George C. Rogers

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George C. Rogers
Sport(s) Football, baseball
Biographical details
Born (1889-10-09)October 9, 1889
Charleston, South Carolina
Died October 22, 1964(1964-10-22) (aged 75)
Charleston, South Carolina
Coaching career (HC unless noted)
1913–1915 The Citadel
1919 The Citadel
1914–1915 The Citadel
1921–1924 The Citadel
Head coaching record
Overall 14–16–3 (football)
26–36 (baseball)

George Calvin Rogers, Sr. (October 9, 1889 – October 22, 1964) was an American football and baseball coach. He was the sixth head football coach for The Citadel Bulldogs located in Charleston, South Carolina and he held that position for four seasons, from 1913 until 1919. His career coaching record at The Citadel was 14–16–3.[1] He also served as head baseball coach in 1914 and 1915 and resumed the position from 1921 through 1924.

Rogers graduated from The Citadel in 1910, serving as team captain in football, baseball and track, and earning a total of 12 varsity letters.[2] He also coached at the Georgia Military Academy and at high schools in Charleston.[3]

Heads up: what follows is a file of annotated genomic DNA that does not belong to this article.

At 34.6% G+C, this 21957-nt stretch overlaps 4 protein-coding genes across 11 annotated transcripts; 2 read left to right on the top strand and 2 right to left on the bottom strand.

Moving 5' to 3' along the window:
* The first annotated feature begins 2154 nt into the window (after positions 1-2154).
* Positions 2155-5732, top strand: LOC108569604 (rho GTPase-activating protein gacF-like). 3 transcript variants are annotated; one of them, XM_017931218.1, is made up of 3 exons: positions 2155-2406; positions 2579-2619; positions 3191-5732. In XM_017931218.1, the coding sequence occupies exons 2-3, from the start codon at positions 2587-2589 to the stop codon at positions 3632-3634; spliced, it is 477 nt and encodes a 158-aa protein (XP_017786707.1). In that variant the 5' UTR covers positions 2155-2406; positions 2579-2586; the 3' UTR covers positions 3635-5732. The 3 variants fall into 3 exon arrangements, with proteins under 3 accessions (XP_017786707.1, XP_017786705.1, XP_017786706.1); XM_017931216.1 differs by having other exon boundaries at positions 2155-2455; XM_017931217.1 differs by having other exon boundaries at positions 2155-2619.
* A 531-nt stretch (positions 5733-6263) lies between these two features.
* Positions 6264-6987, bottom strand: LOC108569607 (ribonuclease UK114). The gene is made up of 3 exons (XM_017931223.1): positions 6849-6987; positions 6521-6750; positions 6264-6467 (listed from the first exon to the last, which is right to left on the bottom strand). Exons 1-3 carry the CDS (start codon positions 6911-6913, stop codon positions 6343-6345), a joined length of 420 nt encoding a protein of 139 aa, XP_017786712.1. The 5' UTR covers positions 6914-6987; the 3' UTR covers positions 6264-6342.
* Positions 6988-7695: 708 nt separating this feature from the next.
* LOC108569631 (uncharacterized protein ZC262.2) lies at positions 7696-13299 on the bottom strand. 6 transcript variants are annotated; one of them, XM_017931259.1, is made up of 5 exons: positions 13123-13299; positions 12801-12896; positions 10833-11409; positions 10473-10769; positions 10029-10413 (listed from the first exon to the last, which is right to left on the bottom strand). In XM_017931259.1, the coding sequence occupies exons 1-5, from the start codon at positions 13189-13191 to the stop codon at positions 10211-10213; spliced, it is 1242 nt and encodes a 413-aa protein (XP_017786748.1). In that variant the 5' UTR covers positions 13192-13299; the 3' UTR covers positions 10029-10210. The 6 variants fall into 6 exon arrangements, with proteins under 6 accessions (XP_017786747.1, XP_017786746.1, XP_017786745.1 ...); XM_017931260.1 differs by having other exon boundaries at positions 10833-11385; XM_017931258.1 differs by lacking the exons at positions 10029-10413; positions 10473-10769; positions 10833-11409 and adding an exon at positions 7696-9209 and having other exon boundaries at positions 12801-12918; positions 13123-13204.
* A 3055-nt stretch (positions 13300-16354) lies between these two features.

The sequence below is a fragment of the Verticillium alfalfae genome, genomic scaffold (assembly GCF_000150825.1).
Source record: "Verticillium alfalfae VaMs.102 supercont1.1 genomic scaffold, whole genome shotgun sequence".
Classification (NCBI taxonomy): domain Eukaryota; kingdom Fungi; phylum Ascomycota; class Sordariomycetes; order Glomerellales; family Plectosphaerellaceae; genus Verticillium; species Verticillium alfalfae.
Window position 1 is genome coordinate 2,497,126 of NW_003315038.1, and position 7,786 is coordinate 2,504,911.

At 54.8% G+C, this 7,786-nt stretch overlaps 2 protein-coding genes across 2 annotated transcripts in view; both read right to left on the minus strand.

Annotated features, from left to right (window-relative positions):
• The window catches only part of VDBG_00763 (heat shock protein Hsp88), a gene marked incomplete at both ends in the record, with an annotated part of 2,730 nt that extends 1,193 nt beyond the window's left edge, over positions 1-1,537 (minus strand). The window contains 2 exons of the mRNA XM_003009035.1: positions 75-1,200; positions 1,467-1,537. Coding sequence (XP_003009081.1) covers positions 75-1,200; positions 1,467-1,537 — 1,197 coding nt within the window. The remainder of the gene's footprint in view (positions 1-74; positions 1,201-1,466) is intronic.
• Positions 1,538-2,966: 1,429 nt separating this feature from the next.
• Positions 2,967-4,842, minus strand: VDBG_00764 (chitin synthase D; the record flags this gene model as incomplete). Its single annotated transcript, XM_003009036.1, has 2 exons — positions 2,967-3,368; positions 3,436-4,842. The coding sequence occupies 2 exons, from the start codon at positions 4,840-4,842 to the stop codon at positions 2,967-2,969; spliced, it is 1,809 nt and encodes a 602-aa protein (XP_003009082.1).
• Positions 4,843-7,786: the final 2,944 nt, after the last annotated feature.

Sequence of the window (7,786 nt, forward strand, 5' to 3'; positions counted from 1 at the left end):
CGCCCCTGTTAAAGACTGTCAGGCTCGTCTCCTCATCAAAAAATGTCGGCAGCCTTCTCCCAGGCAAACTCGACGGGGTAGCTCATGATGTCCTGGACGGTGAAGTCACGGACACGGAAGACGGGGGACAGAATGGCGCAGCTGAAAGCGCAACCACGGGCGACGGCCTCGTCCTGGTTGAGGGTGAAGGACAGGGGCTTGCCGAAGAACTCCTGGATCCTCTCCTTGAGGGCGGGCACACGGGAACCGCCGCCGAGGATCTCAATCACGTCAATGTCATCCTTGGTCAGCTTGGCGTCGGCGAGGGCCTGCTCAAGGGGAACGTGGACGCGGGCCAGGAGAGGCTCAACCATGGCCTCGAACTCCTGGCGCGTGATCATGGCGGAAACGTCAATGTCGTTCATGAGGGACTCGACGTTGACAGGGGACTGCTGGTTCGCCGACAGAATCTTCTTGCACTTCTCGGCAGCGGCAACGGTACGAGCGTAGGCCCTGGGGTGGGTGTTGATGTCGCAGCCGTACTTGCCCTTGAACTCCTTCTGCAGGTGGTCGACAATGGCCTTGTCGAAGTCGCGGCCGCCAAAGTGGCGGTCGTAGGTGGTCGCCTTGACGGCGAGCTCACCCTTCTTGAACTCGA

Rogers later served as superintendent of the Charleston public school system, from 1946 until retiring in June 1955.[4][5]

Rogers died at his home in 1964.[6]

Head coaching record[edit]



Season Team Overall Postseason
The Citadel (Independent) (1914–1915)
1914 The Citadel 7–5
1915 The Citadel 5–4
The Citadel: 12–9
The Citadel (Independent) (1921–1924)
1921 The Citadel 2–7
1922 The Citadel 6–6
1923 The Citadel 3–8
1924 The Citadel 3–6
The Citadel: 14–27
Total: 26–36

      National champion         Postseason invitational champion  
      Conference regular season champion         Conference regular season and conference tournament champion
      Division regular season champion       Division regular season and conference tournament champion
      Conference tournament champion


  1. ^ Citadel Coaching Records Archived April 2, 2015, at the Wayback Machine.
  2. ^ "Hall of Famers". The Citadel Football Association. Retrieved 17 September 2015. 
  3. ^ [1]
  4. ^ [2]
  5. ^ [3]
  6. ^ "Former Dog Grid Coach Dies at 75", Florence Morning News, October 23, 1964, Florence, South Carolina

External links[edit]